Educational inequality matters

Dr Michael Johnston
Insights Newsletter
8 April, 2022

New Zealand has a major problem with educational inequality in its school system. The reasons are complex and not all of them are in the control of the education system. Some key things are, however. A recent NZ Initiative report shows that New Zealand's approach to teaching reading is not based on science.

PISA data suggest that the gaps between New Zealand’s most and least literate students are amongst the largest in the OECD. Literacy unlocks access to the rest of the curriculum. The variables most associated with inequality in literacy are being poor, Māori or male. These same variables are also associated with inequality in qualifications.

NZQA data show that, in 2020, just 33% of Year 13 students decile 1-3 schools attained University Entrance (UE). This compared with 70% in decile 8-10 schools. UE attainment by Māori and Pacific students was 34%, compared with 59% by New Zealand Europeans and 64% by Asian students. Girls also attained UE at a much higher rate than boys – 60% compared with 47%.

Educational inequality between boys and girls is a topic for another day. However, the sources of socioeconomic and ethnic differences are likely to be similar. Māori and Pacific households are poorer, on average, than New Zealand European and Asian households.

Another NZ Initiative report shows that family background explains the bulk of educational differences between deciles. Adopting science-informed methods of teaching literacy would be good for everyone. It would be especially good for children from lower-literacy households. Less literate parents are less equipped to make up for poor teaching at school.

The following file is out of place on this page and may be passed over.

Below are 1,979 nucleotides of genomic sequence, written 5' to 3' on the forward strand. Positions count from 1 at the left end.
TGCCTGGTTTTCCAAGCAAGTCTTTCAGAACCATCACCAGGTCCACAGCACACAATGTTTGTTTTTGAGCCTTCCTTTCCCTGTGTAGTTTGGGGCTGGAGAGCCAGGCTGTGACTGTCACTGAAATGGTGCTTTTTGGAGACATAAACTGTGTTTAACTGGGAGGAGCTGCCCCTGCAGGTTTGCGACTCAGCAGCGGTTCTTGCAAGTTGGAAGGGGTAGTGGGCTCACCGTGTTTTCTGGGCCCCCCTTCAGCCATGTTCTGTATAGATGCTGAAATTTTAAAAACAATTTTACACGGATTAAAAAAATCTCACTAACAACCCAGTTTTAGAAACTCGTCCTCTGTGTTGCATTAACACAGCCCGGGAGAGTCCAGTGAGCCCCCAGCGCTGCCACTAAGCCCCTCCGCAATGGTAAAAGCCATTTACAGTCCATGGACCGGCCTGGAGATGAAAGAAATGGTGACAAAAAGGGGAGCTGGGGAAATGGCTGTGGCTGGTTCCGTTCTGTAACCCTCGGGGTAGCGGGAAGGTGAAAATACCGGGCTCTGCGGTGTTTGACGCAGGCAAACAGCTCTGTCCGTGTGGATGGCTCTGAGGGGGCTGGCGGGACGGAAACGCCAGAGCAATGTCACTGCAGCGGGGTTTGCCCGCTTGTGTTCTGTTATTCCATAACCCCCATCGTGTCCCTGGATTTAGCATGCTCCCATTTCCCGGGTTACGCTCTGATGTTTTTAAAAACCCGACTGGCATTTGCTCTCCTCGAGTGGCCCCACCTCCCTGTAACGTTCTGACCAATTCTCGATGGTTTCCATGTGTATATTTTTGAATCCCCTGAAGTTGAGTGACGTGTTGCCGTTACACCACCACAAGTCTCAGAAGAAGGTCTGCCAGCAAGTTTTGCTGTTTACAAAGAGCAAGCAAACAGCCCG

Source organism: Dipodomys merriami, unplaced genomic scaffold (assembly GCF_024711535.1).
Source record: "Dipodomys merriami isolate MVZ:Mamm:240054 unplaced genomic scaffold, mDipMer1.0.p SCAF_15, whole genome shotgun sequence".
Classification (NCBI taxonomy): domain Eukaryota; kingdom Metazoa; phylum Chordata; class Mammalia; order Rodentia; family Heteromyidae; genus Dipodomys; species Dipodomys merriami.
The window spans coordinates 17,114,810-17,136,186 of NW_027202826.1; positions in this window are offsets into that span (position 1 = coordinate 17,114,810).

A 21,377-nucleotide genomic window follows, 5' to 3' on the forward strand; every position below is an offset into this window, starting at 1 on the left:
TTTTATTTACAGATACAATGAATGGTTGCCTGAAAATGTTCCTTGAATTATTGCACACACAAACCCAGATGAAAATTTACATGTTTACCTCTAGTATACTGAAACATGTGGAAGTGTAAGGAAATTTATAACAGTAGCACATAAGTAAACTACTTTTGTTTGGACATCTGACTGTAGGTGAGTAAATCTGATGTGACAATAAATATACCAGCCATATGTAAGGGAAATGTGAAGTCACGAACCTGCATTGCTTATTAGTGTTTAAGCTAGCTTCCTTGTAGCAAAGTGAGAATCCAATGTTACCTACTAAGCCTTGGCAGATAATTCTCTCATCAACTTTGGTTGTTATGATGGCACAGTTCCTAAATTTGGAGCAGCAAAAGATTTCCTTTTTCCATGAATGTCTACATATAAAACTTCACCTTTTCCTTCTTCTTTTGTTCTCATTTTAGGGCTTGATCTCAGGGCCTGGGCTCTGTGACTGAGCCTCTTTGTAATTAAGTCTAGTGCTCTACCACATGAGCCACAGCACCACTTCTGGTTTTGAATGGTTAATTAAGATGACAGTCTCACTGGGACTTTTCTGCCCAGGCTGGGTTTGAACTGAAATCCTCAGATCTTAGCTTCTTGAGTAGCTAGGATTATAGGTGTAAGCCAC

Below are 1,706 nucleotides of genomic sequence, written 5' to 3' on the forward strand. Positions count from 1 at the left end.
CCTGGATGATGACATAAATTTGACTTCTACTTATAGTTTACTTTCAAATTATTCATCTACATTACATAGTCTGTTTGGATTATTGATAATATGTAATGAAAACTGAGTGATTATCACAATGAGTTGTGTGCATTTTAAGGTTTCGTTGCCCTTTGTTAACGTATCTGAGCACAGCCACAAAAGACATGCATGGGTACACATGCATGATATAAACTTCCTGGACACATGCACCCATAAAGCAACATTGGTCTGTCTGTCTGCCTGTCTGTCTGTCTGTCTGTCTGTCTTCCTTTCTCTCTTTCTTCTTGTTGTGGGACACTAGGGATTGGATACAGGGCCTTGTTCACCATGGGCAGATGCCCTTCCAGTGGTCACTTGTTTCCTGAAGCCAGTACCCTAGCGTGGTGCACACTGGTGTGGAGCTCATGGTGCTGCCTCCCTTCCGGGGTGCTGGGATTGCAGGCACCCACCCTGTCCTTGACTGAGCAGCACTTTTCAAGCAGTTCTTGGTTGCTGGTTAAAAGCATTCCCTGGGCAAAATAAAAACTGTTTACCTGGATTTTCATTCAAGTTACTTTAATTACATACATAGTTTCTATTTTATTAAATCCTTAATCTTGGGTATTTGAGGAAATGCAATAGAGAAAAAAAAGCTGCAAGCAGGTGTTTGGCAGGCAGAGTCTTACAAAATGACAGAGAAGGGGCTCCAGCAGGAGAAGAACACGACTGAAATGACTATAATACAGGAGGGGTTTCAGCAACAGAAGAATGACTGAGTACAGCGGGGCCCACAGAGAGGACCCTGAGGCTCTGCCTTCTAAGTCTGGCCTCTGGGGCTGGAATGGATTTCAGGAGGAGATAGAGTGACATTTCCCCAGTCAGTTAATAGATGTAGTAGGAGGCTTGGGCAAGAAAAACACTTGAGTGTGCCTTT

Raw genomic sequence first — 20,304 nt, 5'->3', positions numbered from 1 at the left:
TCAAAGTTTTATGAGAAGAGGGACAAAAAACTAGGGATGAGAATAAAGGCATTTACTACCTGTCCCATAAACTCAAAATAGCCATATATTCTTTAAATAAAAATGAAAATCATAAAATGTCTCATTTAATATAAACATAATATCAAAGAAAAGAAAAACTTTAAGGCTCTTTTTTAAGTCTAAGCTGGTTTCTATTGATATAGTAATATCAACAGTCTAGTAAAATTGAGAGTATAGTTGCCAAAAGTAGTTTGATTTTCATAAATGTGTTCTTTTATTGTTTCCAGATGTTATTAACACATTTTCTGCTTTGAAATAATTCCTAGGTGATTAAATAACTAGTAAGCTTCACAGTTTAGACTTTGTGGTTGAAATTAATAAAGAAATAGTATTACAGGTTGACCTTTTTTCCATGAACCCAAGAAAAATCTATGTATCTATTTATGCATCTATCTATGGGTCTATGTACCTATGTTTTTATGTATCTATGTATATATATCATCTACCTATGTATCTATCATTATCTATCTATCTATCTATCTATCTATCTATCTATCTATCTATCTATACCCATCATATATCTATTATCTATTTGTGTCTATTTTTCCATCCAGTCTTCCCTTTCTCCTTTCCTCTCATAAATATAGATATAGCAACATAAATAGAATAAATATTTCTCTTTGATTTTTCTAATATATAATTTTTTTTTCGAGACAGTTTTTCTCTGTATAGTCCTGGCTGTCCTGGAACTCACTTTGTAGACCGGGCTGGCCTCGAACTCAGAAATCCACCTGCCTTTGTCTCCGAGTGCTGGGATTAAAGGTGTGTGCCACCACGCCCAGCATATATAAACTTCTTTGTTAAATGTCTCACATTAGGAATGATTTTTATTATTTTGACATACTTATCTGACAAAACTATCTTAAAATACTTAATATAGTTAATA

All taxpayers, many of whom are parents, contribute to the education of the nation’s children. We should therefore expect all children to receive education of high quality. Education should break, not reproduce, intergenerational cycles of disadvantage.

We simply can’t afford to waste human potential by failing to provide children with the best education possible. Recent work commissioned by UP Education from NZIER points to substantial costs of poor education.

It’s encouraging to see that Christopher Luxon is now arguing for a structured literacy approach in New Zealand. Structured literacy won’t cure educational inequality. But given the link between literacy and educational achievement in general, improving the way we teach it would be a very good start.

Stay in the loop: Subscribe to updates